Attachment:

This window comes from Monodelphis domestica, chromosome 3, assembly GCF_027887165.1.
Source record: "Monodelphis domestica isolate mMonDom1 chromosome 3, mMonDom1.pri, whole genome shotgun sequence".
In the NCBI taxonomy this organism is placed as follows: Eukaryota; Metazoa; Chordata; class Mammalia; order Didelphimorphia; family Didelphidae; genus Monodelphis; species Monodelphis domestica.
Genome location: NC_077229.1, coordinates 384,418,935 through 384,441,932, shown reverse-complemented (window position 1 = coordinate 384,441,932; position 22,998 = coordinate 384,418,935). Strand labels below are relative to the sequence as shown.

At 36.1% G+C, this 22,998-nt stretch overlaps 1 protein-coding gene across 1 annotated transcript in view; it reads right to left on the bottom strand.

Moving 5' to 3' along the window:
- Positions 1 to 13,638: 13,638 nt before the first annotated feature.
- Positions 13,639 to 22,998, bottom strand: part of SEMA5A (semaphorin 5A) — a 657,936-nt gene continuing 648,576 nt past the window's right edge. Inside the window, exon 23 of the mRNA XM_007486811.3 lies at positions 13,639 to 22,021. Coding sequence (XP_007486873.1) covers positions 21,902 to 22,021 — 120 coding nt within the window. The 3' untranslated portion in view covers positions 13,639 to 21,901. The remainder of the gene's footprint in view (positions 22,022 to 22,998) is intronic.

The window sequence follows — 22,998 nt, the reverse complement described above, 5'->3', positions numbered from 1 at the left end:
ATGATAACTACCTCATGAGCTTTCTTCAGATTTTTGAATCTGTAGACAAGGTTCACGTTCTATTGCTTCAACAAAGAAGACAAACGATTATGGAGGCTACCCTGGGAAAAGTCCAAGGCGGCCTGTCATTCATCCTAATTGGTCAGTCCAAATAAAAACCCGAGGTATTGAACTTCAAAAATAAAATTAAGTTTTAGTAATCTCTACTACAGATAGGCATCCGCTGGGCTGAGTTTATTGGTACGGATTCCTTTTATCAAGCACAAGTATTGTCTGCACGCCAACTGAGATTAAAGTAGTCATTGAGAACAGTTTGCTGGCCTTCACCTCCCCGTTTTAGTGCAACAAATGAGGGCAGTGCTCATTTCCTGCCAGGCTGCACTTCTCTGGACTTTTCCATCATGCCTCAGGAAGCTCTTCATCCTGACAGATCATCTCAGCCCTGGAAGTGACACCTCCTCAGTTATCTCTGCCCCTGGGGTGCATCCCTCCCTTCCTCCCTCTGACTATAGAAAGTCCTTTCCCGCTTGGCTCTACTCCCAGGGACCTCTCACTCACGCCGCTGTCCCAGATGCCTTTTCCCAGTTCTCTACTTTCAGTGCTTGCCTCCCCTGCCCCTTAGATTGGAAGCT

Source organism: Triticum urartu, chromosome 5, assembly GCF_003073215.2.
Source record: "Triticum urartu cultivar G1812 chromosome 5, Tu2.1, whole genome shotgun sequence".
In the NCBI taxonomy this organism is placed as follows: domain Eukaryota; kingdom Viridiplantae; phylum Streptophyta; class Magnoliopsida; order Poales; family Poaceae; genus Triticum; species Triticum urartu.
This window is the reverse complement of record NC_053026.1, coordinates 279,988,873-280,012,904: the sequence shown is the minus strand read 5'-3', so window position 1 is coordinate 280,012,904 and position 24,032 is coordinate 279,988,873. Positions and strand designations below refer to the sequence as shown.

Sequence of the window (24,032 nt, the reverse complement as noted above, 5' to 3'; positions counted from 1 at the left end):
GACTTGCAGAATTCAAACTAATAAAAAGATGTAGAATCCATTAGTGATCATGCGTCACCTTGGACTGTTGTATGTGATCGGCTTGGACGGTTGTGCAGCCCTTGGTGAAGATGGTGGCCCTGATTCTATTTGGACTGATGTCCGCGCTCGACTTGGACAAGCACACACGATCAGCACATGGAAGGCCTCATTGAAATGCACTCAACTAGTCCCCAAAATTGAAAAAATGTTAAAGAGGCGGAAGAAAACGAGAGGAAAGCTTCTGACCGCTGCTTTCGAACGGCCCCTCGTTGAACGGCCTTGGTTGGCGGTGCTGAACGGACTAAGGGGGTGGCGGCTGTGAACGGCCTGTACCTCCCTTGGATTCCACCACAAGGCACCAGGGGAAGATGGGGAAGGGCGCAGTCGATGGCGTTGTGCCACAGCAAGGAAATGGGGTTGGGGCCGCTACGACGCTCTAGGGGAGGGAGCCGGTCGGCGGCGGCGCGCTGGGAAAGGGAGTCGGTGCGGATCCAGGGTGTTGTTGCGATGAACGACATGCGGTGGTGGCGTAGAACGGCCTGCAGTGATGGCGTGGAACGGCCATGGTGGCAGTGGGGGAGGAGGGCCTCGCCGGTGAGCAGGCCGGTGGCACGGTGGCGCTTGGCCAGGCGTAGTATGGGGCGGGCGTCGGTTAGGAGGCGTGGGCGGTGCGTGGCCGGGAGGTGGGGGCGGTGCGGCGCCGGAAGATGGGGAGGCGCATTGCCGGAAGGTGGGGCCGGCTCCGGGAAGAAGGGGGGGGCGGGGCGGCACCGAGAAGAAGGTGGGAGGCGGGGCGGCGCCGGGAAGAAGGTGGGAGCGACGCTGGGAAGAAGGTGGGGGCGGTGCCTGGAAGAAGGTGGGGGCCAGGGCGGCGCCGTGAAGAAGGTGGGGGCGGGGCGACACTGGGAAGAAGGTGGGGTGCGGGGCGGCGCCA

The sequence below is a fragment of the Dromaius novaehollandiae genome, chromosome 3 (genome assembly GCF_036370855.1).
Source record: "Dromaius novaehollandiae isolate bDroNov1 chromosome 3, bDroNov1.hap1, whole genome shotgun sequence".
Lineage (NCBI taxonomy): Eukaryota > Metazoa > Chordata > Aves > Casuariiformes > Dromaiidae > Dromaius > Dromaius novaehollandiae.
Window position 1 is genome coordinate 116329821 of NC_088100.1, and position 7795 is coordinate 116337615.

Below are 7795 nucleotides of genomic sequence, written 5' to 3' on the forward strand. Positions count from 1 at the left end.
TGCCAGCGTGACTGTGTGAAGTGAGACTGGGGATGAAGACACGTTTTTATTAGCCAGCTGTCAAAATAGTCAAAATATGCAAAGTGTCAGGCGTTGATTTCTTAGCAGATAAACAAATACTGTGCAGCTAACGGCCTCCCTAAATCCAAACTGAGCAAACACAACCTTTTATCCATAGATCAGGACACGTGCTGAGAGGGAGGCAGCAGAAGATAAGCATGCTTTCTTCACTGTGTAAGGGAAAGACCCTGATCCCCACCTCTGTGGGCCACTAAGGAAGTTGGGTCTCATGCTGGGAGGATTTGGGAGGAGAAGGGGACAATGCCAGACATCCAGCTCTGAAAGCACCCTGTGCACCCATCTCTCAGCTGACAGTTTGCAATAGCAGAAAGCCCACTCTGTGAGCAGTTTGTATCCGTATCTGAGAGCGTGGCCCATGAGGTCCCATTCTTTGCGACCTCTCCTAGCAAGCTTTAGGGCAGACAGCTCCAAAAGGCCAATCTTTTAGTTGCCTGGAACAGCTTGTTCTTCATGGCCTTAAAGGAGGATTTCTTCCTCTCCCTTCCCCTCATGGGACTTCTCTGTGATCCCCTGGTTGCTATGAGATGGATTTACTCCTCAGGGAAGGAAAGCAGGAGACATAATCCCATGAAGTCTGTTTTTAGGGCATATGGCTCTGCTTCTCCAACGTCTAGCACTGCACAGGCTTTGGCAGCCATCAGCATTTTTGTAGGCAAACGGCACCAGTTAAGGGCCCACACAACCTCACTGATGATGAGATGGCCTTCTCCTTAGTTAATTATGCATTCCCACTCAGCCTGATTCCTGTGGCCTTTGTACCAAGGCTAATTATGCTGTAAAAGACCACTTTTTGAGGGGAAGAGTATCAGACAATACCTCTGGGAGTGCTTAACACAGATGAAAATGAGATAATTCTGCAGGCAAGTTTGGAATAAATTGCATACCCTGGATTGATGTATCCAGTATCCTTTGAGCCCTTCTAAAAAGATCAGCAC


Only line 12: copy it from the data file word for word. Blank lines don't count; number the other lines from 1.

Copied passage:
Source record: "Triticum urartu cultivar G1812 chromosome 5, Tu2.1, whole genome shotgun sequence".